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So, how would you handle this?

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Pine Tree

Junior Member
Joined
Aug 19, 2002
Professional Status
Certified Residential Appraiser
State
Maine
Sauy you are contacted by a buyer.. a related business contact refered her to me.. Buyer is purchasing first time and without a real estate agent. She tells me her lender instructed her to contact her own appraiser and to pay the appraiser herself. I asked for deed and purchase and salesa agreement and for the lender to send an apprisal requst.

Out of state lender flatly refused to send request. Saying it's not necessary AND an emailed, electronically signed report is not acceptable..
AND lender wants to be named as client on the report.

How would you proceed?
 

Oregon Doug

Senior Member
Joined
Jan 15, 2002
Professional Status
General Public
State
Oregon
Wendy - the buyer is your client - period.

You give the buyer their appraisal, they pay you. Buyer can assign the report to whoever (or frame it and hang it on the wall) they want.

If the client (buyer) provides you with a written assignment letter, I think that you can "re-type" the report with the lender's name as the new client but include a copy of the letter in the addendum of the new report. (you can charge the "new" client a processing fee).

I feel that would cover you under USPAP and would not be misleading. Some USPAP stickler may feel that it wouldn't........

Lets get an argument going, Oregon Doug
 

Pine Tree

Junior Member
Joined
Aug 19, 2002
Professional Status
Certified Residential Appraiser
State
Maine
Doug, thanks for your response.. Agreed buyer made contact, paid fee .. Is Client.. However, as a practical matter knowing the purpose of the report is for financing and that the lender expects to become my client by being named the client why not cut to the chase and just get a request from the lender? I was amazed at the lenders refusal to provide a request. I contacted a member of our state board and was advised to refuse the assignment and return the fee.. Sounds good to me!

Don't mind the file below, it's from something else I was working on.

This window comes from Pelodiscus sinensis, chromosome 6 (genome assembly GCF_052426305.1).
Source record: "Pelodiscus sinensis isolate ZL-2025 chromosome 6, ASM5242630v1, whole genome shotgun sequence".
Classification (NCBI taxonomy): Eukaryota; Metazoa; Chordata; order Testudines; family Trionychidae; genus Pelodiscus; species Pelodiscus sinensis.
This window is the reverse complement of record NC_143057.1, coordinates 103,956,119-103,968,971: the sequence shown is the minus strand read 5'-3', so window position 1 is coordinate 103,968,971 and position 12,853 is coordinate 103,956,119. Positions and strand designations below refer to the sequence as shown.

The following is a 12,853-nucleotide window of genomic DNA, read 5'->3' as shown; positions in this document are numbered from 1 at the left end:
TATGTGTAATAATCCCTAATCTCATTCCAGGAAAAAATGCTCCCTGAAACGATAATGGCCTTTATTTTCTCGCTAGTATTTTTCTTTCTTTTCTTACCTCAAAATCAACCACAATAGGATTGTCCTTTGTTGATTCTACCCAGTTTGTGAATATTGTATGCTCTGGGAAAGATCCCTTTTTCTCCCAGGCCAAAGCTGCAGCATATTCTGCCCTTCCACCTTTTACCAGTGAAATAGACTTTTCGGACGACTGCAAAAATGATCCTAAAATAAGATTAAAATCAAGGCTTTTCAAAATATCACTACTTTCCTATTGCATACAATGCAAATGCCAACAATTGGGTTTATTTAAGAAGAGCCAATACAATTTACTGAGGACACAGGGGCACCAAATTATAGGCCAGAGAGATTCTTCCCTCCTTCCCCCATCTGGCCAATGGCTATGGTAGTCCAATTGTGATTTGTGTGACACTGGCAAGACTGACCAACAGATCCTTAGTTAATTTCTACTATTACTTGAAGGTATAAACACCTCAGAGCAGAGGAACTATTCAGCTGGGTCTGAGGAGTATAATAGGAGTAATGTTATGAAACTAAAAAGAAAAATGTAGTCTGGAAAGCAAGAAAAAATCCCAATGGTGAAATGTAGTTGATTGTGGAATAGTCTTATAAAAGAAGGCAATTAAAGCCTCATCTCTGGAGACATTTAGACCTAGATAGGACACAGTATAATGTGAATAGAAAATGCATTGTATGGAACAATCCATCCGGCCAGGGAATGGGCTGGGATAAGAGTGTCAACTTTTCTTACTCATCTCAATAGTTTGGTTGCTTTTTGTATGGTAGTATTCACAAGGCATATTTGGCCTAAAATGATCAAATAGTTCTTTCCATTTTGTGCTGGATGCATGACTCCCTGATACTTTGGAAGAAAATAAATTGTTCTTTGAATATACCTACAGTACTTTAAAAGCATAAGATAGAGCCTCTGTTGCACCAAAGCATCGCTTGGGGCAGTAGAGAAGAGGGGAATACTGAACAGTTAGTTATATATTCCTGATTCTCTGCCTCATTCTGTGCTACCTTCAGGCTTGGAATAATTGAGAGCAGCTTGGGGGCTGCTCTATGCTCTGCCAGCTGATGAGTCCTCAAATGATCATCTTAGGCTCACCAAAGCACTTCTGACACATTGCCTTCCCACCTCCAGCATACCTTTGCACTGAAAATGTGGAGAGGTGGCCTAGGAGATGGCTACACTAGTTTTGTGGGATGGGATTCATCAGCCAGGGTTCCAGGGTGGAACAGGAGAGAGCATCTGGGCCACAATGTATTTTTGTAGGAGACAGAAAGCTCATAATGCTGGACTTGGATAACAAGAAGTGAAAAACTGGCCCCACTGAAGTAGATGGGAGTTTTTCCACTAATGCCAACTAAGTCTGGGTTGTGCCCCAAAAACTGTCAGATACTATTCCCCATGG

Mountain Man

Elite Member
Joined
Jan 15, 2002
Professional Status
Certified General Appraiser
State
Georgia
I was amazed at the lenders refusal to provide a request. I contacted a member of our state board and was advised to refuse the assignment and return the fee.. Sounds good to me!

Ditto. I would not play ball the way the LO wants to. My license is worth more than one lousy fee.
 

Pine Tree

Junior Member
Joined
Aug 19, 2002
Professional Status
Certified Residential Appraiser
State
Maine
Thanks for the input.. I know these folks are going to be SOL to get someone else, however, this may be a blessing in disquise for them.. I am expected to believe house was appraised in the spring 20K higher than it's presently under contract.. Either they're crazy or they think I am! Yes, a bullet dodged!

Happy Thanksgiving One and All! We have lots to be thankful for !
 

USPAP Compliant

Elite Member
Joined
Jan 15, 2002
Professional Status
Certified Residential Appraiser
State
North Carolina
I treat every appraisal as if it were a federally related transaction. That way I have the same set of rules all the time. I will not do an appraisal if money is being loaned by a lender unless the lender faxes me an order. The order goes in my file wih a copy attached to my report.

I fax out the following regulation to anyone who balks. The comes from the OTM (Office of Thrift Management). See 564.5 (1) and read what is says about being engaged by the lender.



THIS DATA CURRENT AS OF THE FEDERAL REGISTER DATED APRIL 30, 2002


12 CFR - CHAPTER V - PART 564


View Part